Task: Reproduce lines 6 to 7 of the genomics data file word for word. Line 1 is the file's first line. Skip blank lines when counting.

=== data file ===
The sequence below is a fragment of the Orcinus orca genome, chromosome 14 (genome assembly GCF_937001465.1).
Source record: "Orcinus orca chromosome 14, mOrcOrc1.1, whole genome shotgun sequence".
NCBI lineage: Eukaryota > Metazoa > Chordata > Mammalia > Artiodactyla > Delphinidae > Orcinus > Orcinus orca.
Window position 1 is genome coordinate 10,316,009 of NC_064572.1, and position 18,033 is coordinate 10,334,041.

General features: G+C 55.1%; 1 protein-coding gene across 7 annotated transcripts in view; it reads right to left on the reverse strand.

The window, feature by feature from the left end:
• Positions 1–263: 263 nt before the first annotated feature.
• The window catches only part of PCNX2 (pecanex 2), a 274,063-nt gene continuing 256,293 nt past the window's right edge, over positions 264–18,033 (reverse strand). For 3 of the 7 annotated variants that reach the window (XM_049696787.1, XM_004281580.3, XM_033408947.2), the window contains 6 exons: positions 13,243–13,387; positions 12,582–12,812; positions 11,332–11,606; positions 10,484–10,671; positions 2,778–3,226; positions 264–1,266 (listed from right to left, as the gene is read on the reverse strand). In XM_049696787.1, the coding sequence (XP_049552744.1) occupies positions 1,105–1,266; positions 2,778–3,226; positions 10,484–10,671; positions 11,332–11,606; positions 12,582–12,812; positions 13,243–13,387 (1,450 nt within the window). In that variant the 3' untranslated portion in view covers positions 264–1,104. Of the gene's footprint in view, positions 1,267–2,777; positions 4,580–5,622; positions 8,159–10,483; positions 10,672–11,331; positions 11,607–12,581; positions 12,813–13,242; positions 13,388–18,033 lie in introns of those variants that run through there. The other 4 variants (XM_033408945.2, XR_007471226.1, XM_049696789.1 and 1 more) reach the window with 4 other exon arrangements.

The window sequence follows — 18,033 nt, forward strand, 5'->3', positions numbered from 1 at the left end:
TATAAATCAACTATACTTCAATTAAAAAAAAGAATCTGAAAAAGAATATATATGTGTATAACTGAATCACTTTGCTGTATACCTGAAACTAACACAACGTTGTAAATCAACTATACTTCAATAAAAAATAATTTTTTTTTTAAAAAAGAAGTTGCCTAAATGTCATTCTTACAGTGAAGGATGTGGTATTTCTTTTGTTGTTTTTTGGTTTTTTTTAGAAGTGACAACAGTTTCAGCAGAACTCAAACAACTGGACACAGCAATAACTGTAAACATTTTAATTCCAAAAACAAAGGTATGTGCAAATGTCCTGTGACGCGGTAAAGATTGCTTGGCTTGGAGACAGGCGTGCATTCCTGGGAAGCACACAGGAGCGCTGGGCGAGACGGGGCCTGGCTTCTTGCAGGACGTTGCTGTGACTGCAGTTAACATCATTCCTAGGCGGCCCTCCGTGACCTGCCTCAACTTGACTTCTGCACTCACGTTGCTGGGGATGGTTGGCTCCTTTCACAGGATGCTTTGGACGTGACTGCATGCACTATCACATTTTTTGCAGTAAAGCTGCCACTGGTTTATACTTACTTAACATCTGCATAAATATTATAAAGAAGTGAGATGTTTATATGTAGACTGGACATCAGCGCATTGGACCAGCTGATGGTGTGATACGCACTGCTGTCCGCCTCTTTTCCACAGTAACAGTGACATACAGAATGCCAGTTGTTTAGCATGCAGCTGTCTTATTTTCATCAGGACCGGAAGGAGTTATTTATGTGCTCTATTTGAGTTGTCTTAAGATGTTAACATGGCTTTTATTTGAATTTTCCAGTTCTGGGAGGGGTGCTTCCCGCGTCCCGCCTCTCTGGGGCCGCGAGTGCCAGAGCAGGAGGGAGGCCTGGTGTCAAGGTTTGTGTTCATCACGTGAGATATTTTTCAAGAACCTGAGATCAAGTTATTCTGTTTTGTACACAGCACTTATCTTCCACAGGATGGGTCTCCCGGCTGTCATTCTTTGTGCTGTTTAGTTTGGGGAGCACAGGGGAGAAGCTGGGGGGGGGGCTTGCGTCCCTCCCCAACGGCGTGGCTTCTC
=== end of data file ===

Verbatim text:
The window, feature by feature from the left end:
• Positions 1–263: 263 nt before the first annotated feature.